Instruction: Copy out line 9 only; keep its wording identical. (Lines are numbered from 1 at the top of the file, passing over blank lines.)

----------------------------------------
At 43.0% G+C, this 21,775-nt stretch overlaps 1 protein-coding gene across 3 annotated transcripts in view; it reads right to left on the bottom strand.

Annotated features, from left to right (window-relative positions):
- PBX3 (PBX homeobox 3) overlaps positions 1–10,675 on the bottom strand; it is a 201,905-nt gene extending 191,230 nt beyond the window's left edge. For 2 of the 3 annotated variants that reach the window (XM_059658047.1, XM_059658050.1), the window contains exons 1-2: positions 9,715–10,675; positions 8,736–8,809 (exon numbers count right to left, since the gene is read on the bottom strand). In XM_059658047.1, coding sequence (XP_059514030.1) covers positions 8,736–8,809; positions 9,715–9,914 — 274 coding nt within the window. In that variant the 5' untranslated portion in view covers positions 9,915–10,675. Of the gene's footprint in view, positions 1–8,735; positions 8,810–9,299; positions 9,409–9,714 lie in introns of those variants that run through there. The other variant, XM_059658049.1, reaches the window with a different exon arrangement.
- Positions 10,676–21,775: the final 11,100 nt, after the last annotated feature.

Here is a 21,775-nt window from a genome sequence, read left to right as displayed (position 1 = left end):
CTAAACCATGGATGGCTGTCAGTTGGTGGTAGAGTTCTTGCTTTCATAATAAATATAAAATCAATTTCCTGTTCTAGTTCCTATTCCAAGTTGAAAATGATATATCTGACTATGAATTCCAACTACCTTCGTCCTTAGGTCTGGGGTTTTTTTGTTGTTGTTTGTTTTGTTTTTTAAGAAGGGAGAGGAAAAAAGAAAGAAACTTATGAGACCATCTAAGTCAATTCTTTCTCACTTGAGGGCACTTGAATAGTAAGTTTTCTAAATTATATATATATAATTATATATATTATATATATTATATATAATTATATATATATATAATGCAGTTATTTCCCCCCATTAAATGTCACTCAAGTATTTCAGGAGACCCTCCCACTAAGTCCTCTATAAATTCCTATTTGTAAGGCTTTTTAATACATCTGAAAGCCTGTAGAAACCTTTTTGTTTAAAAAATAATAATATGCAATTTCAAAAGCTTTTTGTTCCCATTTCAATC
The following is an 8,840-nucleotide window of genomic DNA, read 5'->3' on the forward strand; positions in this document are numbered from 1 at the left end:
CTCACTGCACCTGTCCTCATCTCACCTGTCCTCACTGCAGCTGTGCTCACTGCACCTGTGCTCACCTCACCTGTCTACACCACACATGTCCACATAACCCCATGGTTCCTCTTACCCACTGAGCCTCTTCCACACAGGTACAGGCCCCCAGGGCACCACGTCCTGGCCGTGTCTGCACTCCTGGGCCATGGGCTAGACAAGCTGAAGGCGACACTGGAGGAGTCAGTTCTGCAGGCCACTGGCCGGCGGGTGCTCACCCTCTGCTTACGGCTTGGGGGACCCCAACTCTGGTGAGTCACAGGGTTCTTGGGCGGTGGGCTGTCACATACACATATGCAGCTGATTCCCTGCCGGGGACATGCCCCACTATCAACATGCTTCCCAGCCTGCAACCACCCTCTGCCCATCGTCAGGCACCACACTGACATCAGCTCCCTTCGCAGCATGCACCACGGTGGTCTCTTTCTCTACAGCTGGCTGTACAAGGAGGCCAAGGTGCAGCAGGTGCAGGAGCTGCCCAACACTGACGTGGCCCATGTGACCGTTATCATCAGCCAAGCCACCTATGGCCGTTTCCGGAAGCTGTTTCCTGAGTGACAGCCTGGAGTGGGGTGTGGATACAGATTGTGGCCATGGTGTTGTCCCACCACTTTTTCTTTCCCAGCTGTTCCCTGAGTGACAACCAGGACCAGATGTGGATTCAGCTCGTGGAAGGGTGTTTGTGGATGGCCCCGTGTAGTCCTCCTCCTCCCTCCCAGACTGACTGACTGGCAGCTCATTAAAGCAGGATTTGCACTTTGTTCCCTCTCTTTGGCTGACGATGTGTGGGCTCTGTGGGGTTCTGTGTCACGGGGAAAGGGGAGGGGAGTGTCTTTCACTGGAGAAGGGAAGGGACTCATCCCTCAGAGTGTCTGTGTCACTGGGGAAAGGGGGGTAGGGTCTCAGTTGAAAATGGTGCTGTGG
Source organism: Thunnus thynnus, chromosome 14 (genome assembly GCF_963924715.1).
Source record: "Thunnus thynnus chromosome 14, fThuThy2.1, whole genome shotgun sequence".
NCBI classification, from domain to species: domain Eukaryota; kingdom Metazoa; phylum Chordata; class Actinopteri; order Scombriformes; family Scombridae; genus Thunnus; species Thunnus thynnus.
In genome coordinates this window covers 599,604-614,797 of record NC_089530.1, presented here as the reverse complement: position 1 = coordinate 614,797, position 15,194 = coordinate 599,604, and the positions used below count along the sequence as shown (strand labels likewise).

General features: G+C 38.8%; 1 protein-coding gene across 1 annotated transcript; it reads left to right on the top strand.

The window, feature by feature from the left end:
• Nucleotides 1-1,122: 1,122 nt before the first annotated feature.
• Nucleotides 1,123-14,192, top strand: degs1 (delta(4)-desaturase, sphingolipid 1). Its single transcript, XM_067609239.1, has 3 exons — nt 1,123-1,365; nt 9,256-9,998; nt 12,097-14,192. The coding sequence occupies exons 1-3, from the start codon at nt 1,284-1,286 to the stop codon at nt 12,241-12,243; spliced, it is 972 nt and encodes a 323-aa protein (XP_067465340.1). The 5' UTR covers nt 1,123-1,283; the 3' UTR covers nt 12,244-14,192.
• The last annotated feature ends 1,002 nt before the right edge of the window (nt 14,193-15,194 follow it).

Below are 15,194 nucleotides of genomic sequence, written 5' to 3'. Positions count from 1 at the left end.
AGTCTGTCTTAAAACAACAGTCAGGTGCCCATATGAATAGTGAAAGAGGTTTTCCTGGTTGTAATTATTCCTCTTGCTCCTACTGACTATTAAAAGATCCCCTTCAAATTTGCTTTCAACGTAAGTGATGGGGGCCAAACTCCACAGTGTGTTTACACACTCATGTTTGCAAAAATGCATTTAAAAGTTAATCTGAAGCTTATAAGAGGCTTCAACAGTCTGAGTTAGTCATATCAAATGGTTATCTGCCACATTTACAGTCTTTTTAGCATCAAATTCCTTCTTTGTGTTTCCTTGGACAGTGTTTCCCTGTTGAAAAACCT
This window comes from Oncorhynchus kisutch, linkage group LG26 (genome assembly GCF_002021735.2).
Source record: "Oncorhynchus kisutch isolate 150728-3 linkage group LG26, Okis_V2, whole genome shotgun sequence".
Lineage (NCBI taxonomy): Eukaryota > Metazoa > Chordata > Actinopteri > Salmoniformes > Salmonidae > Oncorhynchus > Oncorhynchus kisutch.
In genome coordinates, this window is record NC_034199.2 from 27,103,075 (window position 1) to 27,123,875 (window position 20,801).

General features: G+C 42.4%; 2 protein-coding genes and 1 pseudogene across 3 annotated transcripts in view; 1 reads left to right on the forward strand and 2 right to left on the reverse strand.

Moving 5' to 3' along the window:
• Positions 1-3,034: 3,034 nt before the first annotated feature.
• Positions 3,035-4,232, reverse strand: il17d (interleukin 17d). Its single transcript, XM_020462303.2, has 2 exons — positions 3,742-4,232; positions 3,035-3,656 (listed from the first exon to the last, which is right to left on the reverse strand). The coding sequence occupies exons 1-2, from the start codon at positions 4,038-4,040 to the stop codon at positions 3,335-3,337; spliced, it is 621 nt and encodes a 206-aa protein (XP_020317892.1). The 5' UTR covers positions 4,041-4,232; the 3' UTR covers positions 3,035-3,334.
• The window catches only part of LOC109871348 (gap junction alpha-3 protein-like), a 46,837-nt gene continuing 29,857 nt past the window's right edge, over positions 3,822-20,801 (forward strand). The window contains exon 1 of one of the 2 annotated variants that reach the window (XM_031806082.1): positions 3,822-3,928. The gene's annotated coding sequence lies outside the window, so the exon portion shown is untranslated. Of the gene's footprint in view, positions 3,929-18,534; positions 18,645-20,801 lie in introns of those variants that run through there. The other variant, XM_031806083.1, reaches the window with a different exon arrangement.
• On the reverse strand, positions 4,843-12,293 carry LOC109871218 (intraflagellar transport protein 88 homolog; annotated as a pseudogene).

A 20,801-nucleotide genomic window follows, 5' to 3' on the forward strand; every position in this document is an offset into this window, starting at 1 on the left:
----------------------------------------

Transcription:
Source organism: Thunnus thynnus, chromosome 14 (genome assembly GCF_963924715.1).